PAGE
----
As the drought worsens, coupled with widespread fires and water sources drying up, keeping a horse’s weight on can become increasingly difficult. Cost of horse feed is skyrocketing, and common feeds are even hard to source at times. Honest consideration needs to be made if you can sustain feeding long term during the drought, or if you may need to move your beloved horse(s) on to homes that can provide adequately. Doing so before it becomes a welfare issue may be wise and the kindest thing to do.
Ideally a horse requires 1.7% of its body weight in feed per day to maintain optimal condition. During extreme times a horse can be managed leaner yet still healthy on 1.5% of body weight in dry weight feed. The minimum body score to be deemed lean but healthy would be a 2.
Working on what your horse’s ideal weight should be, use this chart to calculate how much dry weight he should be getting.
Your horse’s daily diet should at a minimum be 70% grass or hay to provide enough fibre to maintain a healthy gut. During periods of no available grass, hay should be fed in small amounts and often to ensure the gut is never left empty for hours at a time. A horse not being fed enough forage throughout the day, will develop gut ulcers and poor gut health. A horse produces stomach acid all day and night, upwards of 30 Litres a day. Leaving the gut empty for hours at a time results in reduced gut pH, allowing the stomach gastric juices to attack the stomach mucosa. A horse eating regularly produces enough saliva (a high concentration of bicarbonate and mucus) to buffer this attack. Slow feeder hay nets are a perfect option to prolong feeding time and increase saliva production to buffer and protect the gut lining. Providing smaller hay nets 2 to 3 times a day is ideal to ensure sufficient forage is consumed over adequate periods of time.
The balance of the daily dry weight feed can be made up of hard feeds to include balanced vitamins and minerals to further ensure optimal health is maintained.
Why you should NOT feed grains
Grains have been the go-to for 100’s of years. Research is now able to explain why this is likely to increase gastric ulcer incidents and other health issues. Grains include oats, corn, barley, wheat and millet. Grains are the seeds of grasses hence high in sugar and insoluble carbohydrates (insoluble fibre pass through the entire digestive tract unchanged so little calorie uptake can occur). Cereal grain types of hay & chaff (oaten, wheat, rye) are also high in sugar and Non-Structural Carbohydrates, averaging alarmingly between 22% – 39% NSC.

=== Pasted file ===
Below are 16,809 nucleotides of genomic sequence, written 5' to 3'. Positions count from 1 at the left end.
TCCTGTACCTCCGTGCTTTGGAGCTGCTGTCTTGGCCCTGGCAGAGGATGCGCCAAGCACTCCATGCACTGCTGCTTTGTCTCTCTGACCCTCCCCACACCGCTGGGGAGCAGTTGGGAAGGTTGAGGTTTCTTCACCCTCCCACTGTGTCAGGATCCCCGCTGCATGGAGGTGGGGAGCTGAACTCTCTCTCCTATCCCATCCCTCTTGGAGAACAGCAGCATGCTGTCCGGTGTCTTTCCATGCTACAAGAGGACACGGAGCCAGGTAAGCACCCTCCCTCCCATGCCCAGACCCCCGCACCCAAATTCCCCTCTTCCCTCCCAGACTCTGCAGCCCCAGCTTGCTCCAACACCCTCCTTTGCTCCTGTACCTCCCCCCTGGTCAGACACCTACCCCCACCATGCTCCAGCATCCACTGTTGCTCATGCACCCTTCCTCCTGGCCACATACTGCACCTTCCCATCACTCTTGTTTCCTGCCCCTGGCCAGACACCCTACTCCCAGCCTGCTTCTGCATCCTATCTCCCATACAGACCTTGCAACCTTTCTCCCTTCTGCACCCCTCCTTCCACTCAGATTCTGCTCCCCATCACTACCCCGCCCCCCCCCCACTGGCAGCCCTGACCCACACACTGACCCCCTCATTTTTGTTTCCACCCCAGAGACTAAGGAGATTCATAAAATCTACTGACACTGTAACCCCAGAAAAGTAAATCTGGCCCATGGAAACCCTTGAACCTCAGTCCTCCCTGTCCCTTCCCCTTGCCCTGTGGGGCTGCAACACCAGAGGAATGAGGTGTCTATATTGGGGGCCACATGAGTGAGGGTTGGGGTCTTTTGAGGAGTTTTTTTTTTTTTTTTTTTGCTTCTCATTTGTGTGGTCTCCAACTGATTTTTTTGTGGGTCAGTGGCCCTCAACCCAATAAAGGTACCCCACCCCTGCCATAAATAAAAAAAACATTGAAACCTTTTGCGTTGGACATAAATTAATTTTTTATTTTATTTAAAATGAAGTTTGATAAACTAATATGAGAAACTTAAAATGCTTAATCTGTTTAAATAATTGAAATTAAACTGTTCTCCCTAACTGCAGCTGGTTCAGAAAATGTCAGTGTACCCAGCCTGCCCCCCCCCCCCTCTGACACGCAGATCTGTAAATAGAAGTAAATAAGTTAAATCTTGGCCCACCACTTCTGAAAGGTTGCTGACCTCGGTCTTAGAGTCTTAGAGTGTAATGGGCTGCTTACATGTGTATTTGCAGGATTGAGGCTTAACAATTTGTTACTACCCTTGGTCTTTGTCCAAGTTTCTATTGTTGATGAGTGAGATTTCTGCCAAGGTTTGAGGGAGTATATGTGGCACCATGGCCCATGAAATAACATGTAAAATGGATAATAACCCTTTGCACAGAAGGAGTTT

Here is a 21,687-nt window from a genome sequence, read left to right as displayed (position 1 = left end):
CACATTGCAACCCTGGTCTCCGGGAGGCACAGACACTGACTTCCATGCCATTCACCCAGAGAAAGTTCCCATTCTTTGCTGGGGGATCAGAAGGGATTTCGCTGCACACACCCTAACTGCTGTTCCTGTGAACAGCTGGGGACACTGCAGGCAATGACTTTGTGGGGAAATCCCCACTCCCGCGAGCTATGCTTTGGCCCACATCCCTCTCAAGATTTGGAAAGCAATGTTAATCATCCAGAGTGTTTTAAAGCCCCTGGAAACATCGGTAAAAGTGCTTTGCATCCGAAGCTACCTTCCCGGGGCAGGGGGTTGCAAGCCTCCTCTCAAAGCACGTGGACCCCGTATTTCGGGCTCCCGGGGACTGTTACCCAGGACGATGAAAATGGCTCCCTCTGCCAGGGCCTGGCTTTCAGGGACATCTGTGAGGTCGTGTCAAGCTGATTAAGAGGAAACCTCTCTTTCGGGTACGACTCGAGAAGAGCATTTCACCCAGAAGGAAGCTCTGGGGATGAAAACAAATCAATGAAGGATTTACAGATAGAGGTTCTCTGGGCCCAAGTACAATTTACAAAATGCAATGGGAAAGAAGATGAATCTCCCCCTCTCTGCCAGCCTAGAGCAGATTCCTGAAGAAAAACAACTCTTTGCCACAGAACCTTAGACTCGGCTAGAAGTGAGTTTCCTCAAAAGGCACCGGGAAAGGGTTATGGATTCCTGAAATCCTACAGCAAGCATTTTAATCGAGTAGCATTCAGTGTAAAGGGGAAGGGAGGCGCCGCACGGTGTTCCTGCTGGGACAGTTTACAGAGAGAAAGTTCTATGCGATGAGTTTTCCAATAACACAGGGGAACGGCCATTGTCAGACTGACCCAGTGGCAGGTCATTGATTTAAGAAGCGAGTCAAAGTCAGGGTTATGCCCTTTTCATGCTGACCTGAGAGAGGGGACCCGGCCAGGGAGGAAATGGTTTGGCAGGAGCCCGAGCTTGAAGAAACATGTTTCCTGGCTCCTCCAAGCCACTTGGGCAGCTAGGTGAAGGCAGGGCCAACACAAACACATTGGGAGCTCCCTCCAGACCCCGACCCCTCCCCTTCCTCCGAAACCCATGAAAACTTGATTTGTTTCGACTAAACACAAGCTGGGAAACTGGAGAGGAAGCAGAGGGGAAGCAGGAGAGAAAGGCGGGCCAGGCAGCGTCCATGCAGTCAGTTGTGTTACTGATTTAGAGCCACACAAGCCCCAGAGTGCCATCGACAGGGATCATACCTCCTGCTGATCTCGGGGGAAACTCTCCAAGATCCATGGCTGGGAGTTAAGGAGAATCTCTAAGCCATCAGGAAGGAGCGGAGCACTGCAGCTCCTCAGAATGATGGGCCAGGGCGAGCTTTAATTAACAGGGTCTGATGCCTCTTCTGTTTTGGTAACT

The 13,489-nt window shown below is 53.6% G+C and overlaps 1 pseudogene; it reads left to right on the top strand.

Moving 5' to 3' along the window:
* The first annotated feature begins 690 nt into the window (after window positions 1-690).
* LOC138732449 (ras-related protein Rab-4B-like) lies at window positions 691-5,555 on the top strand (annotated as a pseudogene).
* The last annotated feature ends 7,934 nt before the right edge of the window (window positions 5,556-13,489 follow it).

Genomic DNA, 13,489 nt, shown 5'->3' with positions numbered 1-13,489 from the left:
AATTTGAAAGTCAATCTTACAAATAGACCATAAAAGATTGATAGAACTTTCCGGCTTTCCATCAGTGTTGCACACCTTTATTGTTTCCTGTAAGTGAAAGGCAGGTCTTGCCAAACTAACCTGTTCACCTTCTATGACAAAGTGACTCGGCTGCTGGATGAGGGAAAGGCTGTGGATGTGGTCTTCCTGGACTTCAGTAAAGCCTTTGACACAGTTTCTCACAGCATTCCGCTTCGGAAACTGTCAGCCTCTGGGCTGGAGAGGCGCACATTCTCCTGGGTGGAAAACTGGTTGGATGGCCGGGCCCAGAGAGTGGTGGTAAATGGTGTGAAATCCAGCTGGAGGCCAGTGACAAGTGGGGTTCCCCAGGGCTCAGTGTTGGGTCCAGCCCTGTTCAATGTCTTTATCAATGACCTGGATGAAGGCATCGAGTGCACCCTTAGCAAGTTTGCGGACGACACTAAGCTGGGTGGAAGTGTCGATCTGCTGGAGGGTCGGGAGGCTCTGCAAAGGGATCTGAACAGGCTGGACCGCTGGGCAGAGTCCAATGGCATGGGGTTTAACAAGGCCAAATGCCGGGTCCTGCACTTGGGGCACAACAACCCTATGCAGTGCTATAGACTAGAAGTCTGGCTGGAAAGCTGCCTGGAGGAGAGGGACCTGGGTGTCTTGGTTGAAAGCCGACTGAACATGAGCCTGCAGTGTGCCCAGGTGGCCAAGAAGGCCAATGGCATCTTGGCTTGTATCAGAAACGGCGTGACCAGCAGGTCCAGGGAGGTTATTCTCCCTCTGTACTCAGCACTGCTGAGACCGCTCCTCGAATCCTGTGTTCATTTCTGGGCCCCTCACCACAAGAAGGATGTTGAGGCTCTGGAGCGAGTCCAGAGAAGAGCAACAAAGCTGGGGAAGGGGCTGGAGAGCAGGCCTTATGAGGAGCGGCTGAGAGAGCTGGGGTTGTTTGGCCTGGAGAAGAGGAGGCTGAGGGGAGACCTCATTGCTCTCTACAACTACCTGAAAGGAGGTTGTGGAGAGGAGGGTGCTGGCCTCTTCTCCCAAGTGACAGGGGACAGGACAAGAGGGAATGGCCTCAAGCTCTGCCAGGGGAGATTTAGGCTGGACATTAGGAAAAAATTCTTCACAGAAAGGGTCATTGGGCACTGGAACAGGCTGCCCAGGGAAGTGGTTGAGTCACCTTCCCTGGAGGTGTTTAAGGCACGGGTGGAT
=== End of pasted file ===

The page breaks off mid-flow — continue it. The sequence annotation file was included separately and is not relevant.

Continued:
During the grain digestive process, both sugars and starches are turned into sugar. Horses have a limited capacity to digest substantial amounts of sugar and starch in the stomach and small intestine. The excess supply of sugar and starch travels through the small intestines and on into the hindgut where the trouble begins. An increase of sugar fermentation creates lactic acid. Lactic acid lowers the pH causing an acidic environment, this in turn kills off the good microbes. The dead microbes give off endotoxins that now enter the blood stream, this chain reaction often culminates in poor gut health, ill thrift and potentially laminitis.
Most commercially prepared complete horse feeds contain grains or grain biproducts, read the label and ask if unsure.
Suitable base feeds for a healthy gut
Copra, beet pulp and lupins are rich sources of ‘super fibre’ type of polysaccharides. These super fibres have a high water-binding capacity (viscosity increases from the presence of fibrous polysaccharides). The fibres carry volumes of water and nutrients un-digested through the small intestines and on into the hindgut (large intestine) to release their nutrients and feed the good microbes such as Clostridium, Bifidobacterium, Lactobacillus, Staphylococcus, Enterococcus, Streptococcus, Enterobacter and Escherichia hence stimulating colonization of intestinal microflora.
Fibre types of polysaccharides provide sustainable energy (slow release energy) and help stabilize blood sugar levels (reduction in glycaemic response). Polysaccharides fibre have also been claimed to increase the amount of feel-good chemicals in the brain, decrease gastric emptying, increase satiety, improve immune system health and assist liver function.
Soybean base feeds can be fed short term in preference to grains. It should be noted soybean is relatively high in phytate. The behaviour of phytate is to bind to calcium-magnesium and/or to proteins. Phytic acid has also been implicated in decreased availability of other minerals such as iron, zinc, magnesium, calcium and copper.
Soybean contain isoflavones, there are 12 isomers of isoflavones in soybean. These compounds have been implicated in reproduction issues in animals fed diets containing large amounts of soybean meal. Other studies attest to the estrogenic effect attributed to the consumption of soybean biproducts.
Recent research findings are now showing horses should only be fed coconut oil, hemp oil, flaxseed oil or fish oil.